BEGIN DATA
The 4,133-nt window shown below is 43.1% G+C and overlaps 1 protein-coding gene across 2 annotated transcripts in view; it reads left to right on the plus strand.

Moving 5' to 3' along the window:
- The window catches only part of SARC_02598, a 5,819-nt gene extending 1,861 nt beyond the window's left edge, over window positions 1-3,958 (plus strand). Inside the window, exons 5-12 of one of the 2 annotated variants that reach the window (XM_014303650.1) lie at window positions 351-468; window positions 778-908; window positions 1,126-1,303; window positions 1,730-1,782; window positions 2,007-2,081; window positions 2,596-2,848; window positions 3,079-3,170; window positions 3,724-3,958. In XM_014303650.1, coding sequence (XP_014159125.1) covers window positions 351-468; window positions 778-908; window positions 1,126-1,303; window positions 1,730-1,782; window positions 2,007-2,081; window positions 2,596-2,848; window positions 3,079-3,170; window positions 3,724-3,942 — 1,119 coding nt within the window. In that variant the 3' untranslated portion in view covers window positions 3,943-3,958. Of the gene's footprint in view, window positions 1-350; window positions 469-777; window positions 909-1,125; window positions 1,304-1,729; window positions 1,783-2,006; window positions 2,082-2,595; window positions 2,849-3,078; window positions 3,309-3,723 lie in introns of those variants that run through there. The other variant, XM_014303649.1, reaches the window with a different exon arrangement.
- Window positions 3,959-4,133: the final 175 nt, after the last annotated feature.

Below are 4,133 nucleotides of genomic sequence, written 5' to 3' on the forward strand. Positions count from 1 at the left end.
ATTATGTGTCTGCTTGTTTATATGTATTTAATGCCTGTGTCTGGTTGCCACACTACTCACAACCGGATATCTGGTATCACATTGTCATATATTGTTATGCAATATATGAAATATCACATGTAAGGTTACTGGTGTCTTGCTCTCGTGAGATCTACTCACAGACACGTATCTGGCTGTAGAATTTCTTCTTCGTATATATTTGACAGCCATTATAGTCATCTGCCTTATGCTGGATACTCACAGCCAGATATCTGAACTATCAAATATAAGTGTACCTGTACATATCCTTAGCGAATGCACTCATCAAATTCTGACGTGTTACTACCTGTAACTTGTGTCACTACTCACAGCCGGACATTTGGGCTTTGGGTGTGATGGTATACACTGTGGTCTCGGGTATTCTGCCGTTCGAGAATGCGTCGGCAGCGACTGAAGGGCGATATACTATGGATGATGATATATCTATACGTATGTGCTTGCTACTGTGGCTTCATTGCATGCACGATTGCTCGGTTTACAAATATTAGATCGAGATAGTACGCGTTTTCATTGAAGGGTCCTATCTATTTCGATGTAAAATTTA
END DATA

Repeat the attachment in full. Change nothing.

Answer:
The 4,133-nt window shown below is 43.1% G+C and overlaps 1 protein-coding gene across 2 annotated transcripts in view; it reads left to right on the plus strand.

Moving 5' to 3' along the window:
- The window catches only part of SARC_02598, a 5,819-nt gene extending 1,861 nt beyond the window's left edge, over window positions 1-3,958 (plus strand). Inside the window, exons 5-12 of one of the 2 annotated variants that reach the window (XM_014303650.1) lie at window positions 351-468; window positions 778-908; window positions 1,126-1,303; window positions 1,730-1,782; window positions 2,007-2,081; window positions 2,596-2,848; window positions 3,079-3,170; window positions 3,724-3,958. In XM_014303650.1, coding sequence (XP_014159125.1) covers window positions 351-468; window positions 778-908; window positions 1,126-1,303; window positions 1,730-1,782; window positions 2,007-2,081; window positions 2,596-2,848; window positions 3,079-3,170; window positions 3,724-3,942 — 1,119 coding nt within the window. In that variant the 3' untranslated portion in view covers window positions 3,943-3,958. Of the gene's footprint in view, window positions 1-350; window positions 469-777; window positions 909-1,125; window positions 1,304-1,729; window positions 1,783-2,006; window positions 2,082-2,595; window positions 2,849-3,078; window positions 3,309-3,723 lie in introns of those variants that run through there. The other variant, XM_014303649.1, reaches the window with a different exon arrangement.
- Window positions 3,959-4,133: the final 175 nt, after the last annotated feature.

Below are 4,133 nucleotides of genomic sequence, written 5' to 3' on the forward strand. Positions count from 1 at the left end.
ATTATGTGTCTGCTTGTTTATATGTATTTAATGCCTGTGTCTGGTTGCCACACTACTCACAACCGGATATCTGGTATCACATTGTCATATATTGTTATGCAATATATGAAATATCACATGTAAGGTTACTGGTGTCTTGCTCTCGTGAGATCTACTCACAGACACGTATCTGGCTGTAGAATTTCTTCTTCGTATATATTTGACAGCCATTATAGTCATCTGCCTTATGCTGGATACTCACAGCCAGATATCTGAACTATCAAATATAAGTGTACCTGTACATATCCTTAGCGAATGCACTCATCAAATTCTGACGTGTTACTACCTGTAACTTGTGTCACTACTCACAGCCGGACATTTGGGCTTTGGGTGTGATGGTATACACTGTGGTCTCGGGTATTCTGCCGTTCGAGAATGCGTCGGCAGCGACTGAAGGGCGATATACTATGGATGATGATATATCTATACGTATGTGCTTGCTACTGTGGCTTCATTGCATGCACGATTGCTCGGTTTACAAATATTAGATCGAGATAGTACGCGTTTTCATTGAAGGGTCCTATCTATTTCGATGTAAAATTTA